Angels’ Maicer Izturis fumes over ‘fragile’ tag

Reporting from Arlington, Texas — Maicer Izturis has sat out nearly as many games as he has played over the last three seasons, leading some to conclude that the 30-year-old infielder may be too fragile to be an everyday player in the major leagues.

That’s a conclusion to which the usually reserved Izturis takes exception. Strong exception.

“Those are ignorant people who say that,” Izturis said. “They don’t know the game. I could play 140 games at 90%, 80%. But that’s not the way I play. I play 100%.”

Izturis nodded toward the Texas Rangers’ clubhouse and Josh Hamilton, who has sat out nearly three months since 2009 because of injuries. And he’s the reigning American League most valuable player.


“I don’t see people saying he’s fragile. They say he plays hard,” Izturis said.

They should be saying the same thing about Izturis, insists Angels Manager Mike Scioscia, who has seen the versatile infielder seize the troubled leadoff spot by batting a league-best .380 in 16 games. And with a run-scoring single Wednesday, he has had a hit in all but two games in which he has played, and a seventh-inning stolen base gave him the team lead in that department.

“He’s a gamer,” Scioscia said. “Izzy’s had some unfortunate things that have slowed him down. When he has been healthy, he’s been an outstanding player.”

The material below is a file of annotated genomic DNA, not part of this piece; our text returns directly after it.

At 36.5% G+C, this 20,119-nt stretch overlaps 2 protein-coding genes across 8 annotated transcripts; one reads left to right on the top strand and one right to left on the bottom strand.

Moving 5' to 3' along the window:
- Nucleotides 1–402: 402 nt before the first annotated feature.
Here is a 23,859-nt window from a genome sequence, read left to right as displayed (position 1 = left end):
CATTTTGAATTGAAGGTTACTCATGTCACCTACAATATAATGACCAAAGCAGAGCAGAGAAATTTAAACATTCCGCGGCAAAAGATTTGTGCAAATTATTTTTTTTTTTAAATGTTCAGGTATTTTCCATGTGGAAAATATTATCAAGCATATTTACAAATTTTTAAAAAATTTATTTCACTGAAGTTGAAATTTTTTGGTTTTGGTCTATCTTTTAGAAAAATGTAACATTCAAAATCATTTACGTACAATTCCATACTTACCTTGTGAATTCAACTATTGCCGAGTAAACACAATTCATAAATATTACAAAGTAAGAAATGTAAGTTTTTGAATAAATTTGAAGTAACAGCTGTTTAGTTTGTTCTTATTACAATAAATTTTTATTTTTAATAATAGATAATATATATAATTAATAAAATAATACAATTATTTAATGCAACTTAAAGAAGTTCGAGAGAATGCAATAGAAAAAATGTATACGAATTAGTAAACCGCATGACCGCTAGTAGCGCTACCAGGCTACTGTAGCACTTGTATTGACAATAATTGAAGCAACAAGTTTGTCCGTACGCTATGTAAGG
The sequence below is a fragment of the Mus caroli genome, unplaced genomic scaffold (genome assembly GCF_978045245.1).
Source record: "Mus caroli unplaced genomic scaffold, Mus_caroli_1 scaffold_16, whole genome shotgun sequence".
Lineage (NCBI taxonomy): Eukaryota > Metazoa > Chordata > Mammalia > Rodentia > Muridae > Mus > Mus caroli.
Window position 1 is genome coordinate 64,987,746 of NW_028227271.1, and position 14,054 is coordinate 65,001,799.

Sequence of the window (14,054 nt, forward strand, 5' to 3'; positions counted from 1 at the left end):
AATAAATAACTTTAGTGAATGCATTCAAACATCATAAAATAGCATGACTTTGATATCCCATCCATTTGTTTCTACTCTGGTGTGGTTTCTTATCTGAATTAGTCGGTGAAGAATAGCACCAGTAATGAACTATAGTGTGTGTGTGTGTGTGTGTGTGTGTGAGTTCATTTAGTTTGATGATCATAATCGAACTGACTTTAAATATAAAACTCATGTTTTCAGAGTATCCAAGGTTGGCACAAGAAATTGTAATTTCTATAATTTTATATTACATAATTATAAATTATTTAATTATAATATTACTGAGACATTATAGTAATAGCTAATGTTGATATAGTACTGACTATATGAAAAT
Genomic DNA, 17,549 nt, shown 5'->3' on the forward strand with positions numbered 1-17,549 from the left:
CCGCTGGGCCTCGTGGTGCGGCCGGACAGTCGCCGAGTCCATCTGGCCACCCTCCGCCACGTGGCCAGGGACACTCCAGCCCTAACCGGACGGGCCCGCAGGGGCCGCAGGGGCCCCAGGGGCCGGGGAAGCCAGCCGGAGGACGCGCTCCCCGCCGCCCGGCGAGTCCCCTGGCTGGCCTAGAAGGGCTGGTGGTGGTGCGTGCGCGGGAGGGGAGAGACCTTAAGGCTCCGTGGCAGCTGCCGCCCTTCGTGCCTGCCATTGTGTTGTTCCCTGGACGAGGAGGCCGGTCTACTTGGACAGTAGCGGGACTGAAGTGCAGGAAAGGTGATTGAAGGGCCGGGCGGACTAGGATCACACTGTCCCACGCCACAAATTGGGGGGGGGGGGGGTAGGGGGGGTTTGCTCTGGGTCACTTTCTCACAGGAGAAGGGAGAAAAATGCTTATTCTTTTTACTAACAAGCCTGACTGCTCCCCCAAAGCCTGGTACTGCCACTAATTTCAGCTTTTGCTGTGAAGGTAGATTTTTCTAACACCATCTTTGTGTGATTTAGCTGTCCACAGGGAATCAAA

Last season, the Angels offense sputtered with a leadoff spot that produced a .263 average and .325 on-base percentage. This spring, in the 15 games in which Izturis has batted first, he is hitting .391 with a .432 on-base percentage, leading the majors in both categories.

“All through the minor leagues, I batted first or second. That’s my style of play,” said Izturis, who insists he is not going to change that to avoid an injury.

“You can’t control the things that happened. All you can do is give 100% and not worry about the things that have happened because that’s in the past.”

Teammates feel for Wood

With roster spots at a premium, the Angels had few choices other than designating infielder Brandon Wood for assignment when shortstop Erick Aybar returned from the disabled Wednesday. But that didn’t make the move popular in a clubhouse where Wood was well liked.


“You see your friends going through something like that, it’s hard. I’m probably around Brandon more than I am my own wife,” said outfielder Reggie Willits, who was selected six rounds after Wood in the 2003 draft and played with him at stops in the minor leagues

“I know Brandon’s going to go on and get an opportunity somewhere. And I know that if he gets a chance to go in and play somewhere every day, he’s going to play well. So it’s not that as much as just having to say goodbye to our friend.”

Hitting coach Mickey Hatcher saw Wood at the team’s hotel Wednesday morning and said the team’s decision “killed him.”

“He cried a lot,” Hatcher said. “His buddies are here.”


The Angels have nine days to work out a trade, put Wood on waivers or release him. Early in his playing career, Hatcher went through a similar situation when the Dodgers traded him to the Minnesota Twins, where he got regular playing time and became a .300 hitter. He said the same could happen to Wood.

“I just believe it’s going to take him on a good path. He needs to play,” Hatcher said. “It’s about him getting that opportunity.”